If you don't like the person you are becoming, just walk away. Preferably towards a fountain you can throw your phone into.

You know what they say. Tiny man. Huge ego.

When an editor views a designer collection, there's a scale. One nod is good, two nods is very good. Smiles are rare. If she doesn't like it she shakes her head. Then of course there's the pursing of the lips, meaning catastrophe.

All images are not mine and property of Universal I imagine

Monday, 19 September 2011

Personalising your winter coat

Often during the Autumn/Winter season, it can seem that everyone is wearing the same coat as you. Whether this is because it is the latest must-have from the collections or because it is a timeless investment piece which everyone has a version of, it can be a bit annoying. Especially when you love your coat so much and feel like you should stand out in it. I believe the key to standing out (in a good way) is to have total confidence in your outfit, and often when a coat comes into the mix, it is about making it appear that you have been wearing it all your life. There are a few tricks you can use to do this, so allow me to share 7 of the best with you...

Roll the sleeves up
Stylists have known this trick since the dawn of fashion, and it is already in common use for blazers, jumpers and anything which needs that personal touch. It is particularly useful for anything with quite masculine tailoring, as it appears to fit better to your body. Plus, how else are you going to show off your arm candy?

Let it hang open
Though your coat is obviously an essential part of your outfit, you probably don't want to cover up the rest of the clothes which you painstakingly picked out this morning. If you have a trench coat or other coat with a belt you can tie, try tying it at the back to both keep the belt out of the way and create a subtle waistline. This will also prevent the coat from slipping forward and covering up your outfit.

Don't do up the buckle
You want to stand out, right? Everyone will be wearing the coat as it is supposed to be worn, so mix it up a bit! Knot it, tuck it in your pockets, take it off. I tend to tie it at the back as this accentuates the waistline and stops it getting in the way. Do what you will, but never take the trouble to do the buckle up all perfectly. After all, you are a busy woman, and if you have time to do your coat up properly, people will begin to assume that you can handle all the demands they place on you. It all adds up you see.

Use a different belt
Often trench coats come with a belt which is the same colour and material as the coat, and this can cause problems when attempting to create a striking silhouette. By using another colour like red or blue, you can draw attention to the waist, which will now be neatly cinched in. This is where I go back on what I said previously - this time it's best to do up the buckle. It will create a better line and show off any features of your chosen belt to full advantage.

Put a scarf on under the collar
Strangely, I picked this trick up while watching the largely forgotten Lindsay Lohan and Chris Pine film, Just My Luck. As you can see in the photo, she wears a silk scarf under the collar of her coat. This is then tucked into the belt, but you can only see that in later scenes. Though her incarnation is perhaps a little girly for some, the basic principle can look very stylish when executed properly.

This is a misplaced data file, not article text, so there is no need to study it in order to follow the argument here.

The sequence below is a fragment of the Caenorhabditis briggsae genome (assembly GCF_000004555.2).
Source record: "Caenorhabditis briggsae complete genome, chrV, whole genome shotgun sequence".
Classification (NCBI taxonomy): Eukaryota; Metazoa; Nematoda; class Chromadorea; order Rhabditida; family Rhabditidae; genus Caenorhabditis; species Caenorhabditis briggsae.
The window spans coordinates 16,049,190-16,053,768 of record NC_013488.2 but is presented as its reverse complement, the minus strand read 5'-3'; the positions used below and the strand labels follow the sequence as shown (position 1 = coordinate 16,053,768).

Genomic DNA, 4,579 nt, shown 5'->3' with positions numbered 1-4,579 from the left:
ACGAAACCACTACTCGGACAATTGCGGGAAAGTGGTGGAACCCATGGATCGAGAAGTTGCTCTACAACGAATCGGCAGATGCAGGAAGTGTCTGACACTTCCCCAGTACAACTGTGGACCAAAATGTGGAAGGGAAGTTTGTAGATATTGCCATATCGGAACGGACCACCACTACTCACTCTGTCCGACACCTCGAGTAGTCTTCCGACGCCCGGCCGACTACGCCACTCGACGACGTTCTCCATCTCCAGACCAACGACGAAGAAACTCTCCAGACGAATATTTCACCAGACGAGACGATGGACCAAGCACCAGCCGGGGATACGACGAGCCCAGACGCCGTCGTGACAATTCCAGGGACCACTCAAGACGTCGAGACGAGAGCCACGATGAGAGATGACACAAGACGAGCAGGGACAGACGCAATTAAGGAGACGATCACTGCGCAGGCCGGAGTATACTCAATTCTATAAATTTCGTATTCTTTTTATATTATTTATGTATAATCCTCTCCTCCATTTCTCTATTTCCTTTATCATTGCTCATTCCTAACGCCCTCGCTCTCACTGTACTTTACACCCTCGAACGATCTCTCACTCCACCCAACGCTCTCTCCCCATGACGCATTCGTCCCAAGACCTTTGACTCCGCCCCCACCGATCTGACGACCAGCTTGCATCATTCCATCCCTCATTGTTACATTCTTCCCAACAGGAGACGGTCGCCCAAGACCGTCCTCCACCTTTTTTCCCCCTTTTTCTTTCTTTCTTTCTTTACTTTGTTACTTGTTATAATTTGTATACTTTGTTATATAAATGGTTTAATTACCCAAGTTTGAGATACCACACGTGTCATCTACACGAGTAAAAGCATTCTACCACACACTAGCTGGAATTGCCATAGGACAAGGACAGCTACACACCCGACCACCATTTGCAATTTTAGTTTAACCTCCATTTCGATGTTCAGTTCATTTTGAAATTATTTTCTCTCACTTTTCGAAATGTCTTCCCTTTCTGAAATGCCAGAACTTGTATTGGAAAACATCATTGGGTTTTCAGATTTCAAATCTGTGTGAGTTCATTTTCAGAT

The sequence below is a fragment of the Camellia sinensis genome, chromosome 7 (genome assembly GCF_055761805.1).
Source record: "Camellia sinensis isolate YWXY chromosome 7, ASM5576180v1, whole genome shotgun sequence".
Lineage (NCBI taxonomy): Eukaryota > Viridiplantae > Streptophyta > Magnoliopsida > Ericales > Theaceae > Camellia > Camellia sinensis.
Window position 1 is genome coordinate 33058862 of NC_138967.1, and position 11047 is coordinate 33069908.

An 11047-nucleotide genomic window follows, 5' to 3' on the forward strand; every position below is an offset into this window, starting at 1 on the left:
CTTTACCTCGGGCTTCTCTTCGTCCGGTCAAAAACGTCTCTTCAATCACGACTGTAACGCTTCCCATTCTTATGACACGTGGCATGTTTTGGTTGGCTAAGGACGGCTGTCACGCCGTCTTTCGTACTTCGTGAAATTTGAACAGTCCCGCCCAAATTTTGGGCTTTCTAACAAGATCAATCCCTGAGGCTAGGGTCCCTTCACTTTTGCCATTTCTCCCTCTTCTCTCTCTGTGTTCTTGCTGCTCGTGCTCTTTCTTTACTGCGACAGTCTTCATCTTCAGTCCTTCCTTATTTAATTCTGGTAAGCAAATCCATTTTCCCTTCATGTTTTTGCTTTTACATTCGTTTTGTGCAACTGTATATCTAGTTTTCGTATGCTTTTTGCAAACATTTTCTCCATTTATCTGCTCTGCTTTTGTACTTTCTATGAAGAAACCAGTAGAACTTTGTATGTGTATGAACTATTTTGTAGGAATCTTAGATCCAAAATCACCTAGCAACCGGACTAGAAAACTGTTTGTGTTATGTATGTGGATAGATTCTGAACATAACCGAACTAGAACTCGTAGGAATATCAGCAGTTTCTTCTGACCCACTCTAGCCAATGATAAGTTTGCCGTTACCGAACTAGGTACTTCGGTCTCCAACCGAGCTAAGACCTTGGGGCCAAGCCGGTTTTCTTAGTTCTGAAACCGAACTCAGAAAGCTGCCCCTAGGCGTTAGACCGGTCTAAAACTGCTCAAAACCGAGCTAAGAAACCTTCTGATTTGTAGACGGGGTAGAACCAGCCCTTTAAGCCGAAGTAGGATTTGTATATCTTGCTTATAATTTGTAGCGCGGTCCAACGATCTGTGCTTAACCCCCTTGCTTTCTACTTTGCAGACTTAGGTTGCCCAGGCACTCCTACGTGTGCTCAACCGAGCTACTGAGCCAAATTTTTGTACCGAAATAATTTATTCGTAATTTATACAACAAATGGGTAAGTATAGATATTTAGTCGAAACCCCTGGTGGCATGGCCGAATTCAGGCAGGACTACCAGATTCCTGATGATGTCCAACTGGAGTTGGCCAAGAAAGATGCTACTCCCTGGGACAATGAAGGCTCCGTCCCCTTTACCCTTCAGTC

Wear something sequinned underneath
We all know that Winter is less about throwing strange colour combinations together and more about trying out different textures against eachother. I have a bit of a soft spot for all things sequinned, embellished or sparkly and the contrast between these and the smoothness of a trench or heaviness of a wool coat makes for a dazzling effect. Only let a little bit show through and let the curiosity of others do the rest.

Hang it on your shoulders
WEather is unpredictable (especially in England) so you never know when you will need to throw on a coat and put up your umbrella when the net second you could be throwing off your coat and putting on your sunglasses. On a practical level, draping your coat over your shoulders without using the sleeves is handy for quick-change weather. It also looks incredibly stylish and perhaps a little bit dapper. If dapper is the look you're going for, try it.

Friday, 16 September 2011

My Guest Post at The Language of Fluent Beauty

Recently, I have been very busy adjusting to a new, much larger school and taking on a greater workload, which is difficult after about 3 months of summer holiday. This might have shown in the briefness of my posts. For this I apologise and assure you that I have several good features on the way.

In the meantime, why not check out the guest post I have written for the language of fluent beauty? It is part of her around the world Wednesday feature and shows the progression of a trend which I picked up on the catwalks and tracked all the way to my home town. 

Have a good weekend!

Wednesday, 14 September 2011

Sunny side up

I've been putting together this series of photos for a while now (there are probably loads more, but I think these are the best three so far) because I am no longer doing art as a taught subject, so I am looking for some other creative outlets like this photography project.

What I like about it is that they show my travels around the world. the first one is next to an Italian coffee in my hotel in Naples, the second is outside on a cafe table in Perpignan, France, and the final one is just at a table which was for sale outside a supermarket in Southampton!